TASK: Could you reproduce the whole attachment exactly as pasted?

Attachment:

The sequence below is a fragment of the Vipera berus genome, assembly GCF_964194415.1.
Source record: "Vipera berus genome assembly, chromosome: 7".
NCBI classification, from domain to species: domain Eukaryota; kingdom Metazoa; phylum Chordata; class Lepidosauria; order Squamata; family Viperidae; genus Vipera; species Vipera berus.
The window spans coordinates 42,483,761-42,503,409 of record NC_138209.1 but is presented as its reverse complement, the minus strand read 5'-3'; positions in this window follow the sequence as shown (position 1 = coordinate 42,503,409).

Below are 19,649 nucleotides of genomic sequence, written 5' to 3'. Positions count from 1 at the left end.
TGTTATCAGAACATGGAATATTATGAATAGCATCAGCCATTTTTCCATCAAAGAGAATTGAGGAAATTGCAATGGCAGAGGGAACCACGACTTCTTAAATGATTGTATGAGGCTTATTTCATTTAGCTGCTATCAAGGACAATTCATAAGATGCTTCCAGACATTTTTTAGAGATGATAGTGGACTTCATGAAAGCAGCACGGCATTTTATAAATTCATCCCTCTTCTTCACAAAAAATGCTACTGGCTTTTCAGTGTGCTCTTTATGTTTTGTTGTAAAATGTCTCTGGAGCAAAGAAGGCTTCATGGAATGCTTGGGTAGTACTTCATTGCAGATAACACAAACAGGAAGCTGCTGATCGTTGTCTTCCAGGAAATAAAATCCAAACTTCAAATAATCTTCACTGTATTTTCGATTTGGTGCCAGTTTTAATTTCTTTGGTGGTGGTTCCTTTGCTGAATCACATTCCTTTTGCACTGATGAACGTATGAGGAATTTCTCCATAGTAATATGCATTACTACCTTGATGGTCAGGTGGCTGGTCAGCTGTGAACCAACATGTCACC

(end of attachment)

The sequence below is a fragment of the Vipera berus genome, assembly GCF_964194415.1.
Source record: "Vipera berus genome assembly, chromosome: 7".
NCBI classification, from domain to species: domain Eukaryota; kingdom Metazoa; phylum Chordata; class Lepidosauria; order Squamata; family Viperidae; genus Vipera; species Vipera berus.
The window spans coordinates 42,483,761-42,503,409 of record NC_138209.1 but is presented as its reverse complement, the minus strand read 5'-3'; positions in this window follow the sequence as shown (position 1 = coordinate 42,503,409).

Below are 19,649 nucleotides of genomic sequence, written 5' to 3'. Positions count from 1 at the left end.
TGTTATCAGAACATGGAATATTATGAATAGCATCAGCCATTTTTCCATCAAAGAGAATTGAGGAAATTGCAATGGCAGAGGGAACCACGACTTCTTAAATGATTGTATGAGGCTTATTTCATTTAGCTGCTATCAAGGACAATTCATAAGATGCTTCCAGACATTTTTTAGAGATGATAGTGGACTTCATGAAAGCAGCACGGCATTTTATAAATTCATCCCTCTTCTTCACAAAAAATGCTACTGGCTTTTCAGTGTGCTCTTTATGTTTTGTTGTAAAATGTCTCTGGAGCAAAGAAGGCTTCATGGAATGCTTGGGTAGTACTTCATTGCAGATAACACAAACAGGAAGCTGCTGATCGTTGTCTTCCAGGAAATAAAATCCAAACTTCAAATAATCTTCACTGTATTTTCGATTTGGTGCCAGTTTTAATTTCTTTGGTGGTGGTTCCTTTGCTGAATCACATTCCTTTTGCACTGATGAACGTATGAGGAATTTCTCCATAGTAATATGCATTACTACCTTGATGGTCAGGTGGCTGGTCAGCTGTGAACCAACATGTCACC